The ship headed for Yorktown in Virginia and, as she made her way up the eastern seaboard, the vessel called in at dozens of ports, including New York, to take part in a variety of exhibitions, cultural events and educational programmes.

The original warship became famous when it ferried Lafayette to support American revolutionaries against the British. She was equipped with dozens of cannons and capable of crossing the Atlantic in two months.

She was finally grounded and wrecked in 1793, after just 14 years of service.

The 21st-century replica was the result of two decades of planning and fundraising by a small group of enthusiasts including leading French author and Académie Française member Erik Orsenna and Benedict Donnelly, president of the Hermione-La Fayette association, which originally began putting together feasibility studies in 1993.

MAY
POLICE officers donated hundreds of hours of paid holiday leave to two colleagues so they could spend time with their terminally ill daughter.

The leave time was donated to the couple, who do not want to be named, so they could care for five-year-old Charline, who has DIPG, an inoperable and incurable brain tumour.

Fewer than 10% of children with DIPG survive two years after diagnosis.

The couple’s 450 colleagues at the police station in Mulhouse made use of a new law which allows fellow workers in the same organisation to donate leave they have built up from overtime to colleagues with seriously ill or injured children.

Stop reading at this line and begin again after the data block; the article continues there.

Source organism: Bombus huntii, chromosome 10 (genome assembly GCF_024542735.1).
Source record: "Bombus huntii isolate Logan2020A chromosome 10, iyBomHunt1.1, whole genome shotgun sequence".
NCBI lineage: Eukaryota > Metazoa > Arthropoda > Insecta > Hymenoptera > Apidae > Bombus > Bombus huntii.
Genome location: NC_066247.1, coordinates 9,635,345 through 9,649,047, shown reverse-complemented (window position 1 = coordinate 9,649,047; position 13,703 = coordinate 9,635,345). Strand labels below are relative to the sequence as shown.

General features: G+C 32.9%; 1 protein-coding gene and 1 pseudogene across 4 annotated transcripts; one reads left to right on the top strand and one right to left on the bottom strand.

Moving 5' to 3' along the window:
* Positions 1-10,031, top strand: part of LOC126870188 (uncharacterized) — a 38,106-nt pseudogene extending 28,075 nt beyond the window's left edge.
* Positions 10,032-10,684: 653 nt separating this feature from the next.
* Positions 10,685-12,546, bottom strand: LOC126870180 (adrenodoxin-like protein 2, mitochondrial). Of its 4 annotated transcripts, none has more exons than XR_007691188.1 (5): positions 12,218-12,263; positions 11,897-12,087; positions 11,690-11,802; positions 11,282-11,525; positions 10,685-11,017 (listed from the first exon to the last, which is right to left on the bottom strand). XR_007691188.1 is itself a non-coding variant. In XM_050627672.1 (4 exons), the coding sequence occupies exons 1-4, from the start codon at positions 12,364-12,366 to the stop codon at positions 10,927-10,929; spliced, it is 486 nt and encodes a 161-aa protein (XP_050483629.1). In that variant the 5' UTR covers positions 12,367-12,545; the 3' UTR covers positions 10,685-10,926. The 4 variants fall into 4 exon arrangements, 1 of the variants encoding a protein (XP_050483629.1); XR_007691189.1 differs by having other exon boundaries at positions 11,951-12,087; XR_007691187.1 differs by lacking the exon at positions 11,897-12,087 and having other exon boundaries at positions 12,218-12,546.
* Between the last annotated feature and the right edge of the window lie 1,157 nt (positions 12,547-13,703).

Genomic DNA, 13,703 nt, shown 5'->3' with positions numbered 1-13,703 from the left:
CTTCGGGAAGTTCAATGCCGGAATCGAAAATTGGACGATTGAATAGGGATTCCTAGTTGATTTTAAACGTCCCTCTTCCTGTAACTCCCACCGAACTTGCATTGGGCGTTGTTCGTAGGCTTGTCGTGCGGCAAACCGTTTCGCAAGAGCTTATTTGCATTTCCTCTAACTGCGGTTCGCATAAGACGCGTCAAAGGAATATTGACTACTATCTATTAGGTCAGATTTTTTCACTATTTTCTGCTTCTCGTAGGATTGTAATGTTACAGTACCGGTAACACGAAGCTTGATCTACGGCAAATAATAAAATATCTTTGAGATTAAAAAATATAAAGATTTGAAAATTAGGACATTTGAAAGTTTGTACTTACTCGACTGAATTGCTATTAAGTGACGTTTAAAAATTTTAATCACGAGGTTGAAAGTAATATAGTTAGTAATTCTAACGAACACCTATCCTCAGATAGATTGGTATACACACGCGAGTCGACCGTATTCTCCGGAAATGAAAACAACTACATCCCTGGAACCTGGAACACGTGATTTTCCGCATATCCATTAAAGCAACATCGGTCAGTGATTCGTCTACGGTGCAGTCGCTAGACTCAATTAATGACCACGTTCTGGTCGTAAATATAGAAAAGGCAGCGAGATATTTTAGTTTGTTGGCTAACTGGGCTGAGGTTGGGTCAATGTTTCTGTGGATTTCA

JUNE
Good news for anyone worried about their accent. In June, French people voted the British accent the most attractive of all foreigners speaking French.

A similar survey in 2014 put the British accent third, after Italian and Spanish. But it leapt to the top of the heap a year later with 39% of the vote, followed by Italian (27%) and Spanish (17%).

However when all poll respondents – 14,000 from 10 countries worldwide – were asked about their favourite foreign accent in their language, French came first overall, followed by Italian and British.

Mike Kelly, a languages professor at Southampton University, said he was not surprised by the results.

He said: “The British accent is shorthand for a whole culture and the French like it as we’re their favourite foreigners, in the same way that they are ours.”

JULY
A CLIP on YouTube led to a choir which usually sings in the churches and halls of rural Dordogne giving the performance of a lifetime at New York’s Carnegie Hall.

Sixteen members of the Variations Ensemble Vocal based in Villetoureix, were invited to be part of a 200-strong choir performing Fauré’s Requiem in the US after a fan posted a video of one of their concerts on the internet – and a choir scout spotted it.

The singing – from an Easter concert in Riberac in 2014 – included a moment when a power cut plunged the choir into darkness.

It was spotted by Distinguished Concerts International New York which hand-picks amateur choirs and invites them to participate in concerts in return for a contribution towards the costs of hire of Carnegie Hall and an orchestra and soloists.

When the Dordogne group first received the email inviting them to Carnegie Hall they thought it was a scam. As it turned out to be genuine, members jumped at the chance to sing alongside groups from several countries including the US, Canada, Spain, and Mexico in one of the world’s most prestigious venues.

Variations was started by British residents in the Dordogne nine years ago and now has regular performances with both British and French singers and instrumentalists.

“It was out of this world,” said member Valerie Wareham. “The acoustics in Carnegie Hall are incredible. I have sung in the Albert Hall and the Festival Hall in London but this was even better. Looking around it was all light and gold and red plush.